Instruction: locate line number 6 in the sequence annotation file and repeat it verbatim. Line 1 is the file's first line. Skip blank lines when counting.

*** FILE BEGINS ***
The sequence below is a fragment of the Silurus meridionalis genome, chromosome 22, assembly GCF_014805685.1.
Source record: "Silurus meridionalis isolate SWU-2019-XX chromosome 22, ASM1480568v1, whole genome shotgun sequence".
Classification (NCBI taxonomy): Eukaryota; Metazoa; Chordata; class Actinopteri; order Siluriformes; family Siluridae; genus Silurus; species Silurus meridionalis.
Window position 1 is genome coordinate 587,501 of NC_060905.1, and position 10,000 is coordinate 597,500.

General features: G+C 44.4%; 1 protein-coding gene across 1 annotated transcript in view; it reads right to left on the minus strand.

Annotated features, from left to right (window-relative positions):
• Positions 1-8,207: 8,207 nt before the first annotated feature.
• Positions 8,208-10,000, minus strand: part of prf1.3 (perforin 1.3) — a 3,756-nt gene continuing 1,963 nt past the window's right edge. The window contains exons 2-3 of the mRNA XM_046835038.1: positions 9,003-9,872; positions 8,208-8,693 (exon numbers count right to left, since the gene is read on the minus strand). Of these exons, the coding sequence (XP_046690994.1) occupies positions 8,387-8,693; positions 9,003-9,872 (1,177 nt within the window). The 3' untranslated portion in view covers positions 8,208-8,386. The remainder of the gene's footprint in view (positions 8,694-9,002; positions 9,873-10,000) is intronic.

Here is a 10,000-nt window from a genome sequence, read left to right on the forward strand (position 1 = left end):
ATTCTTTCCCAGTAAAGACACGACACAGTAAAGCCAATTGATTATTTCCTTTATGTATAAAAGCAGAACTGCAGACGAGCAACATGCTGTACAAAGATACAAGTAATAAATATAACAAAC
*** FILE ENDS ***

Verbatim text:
Annotated features, from left to right (window-relative positions):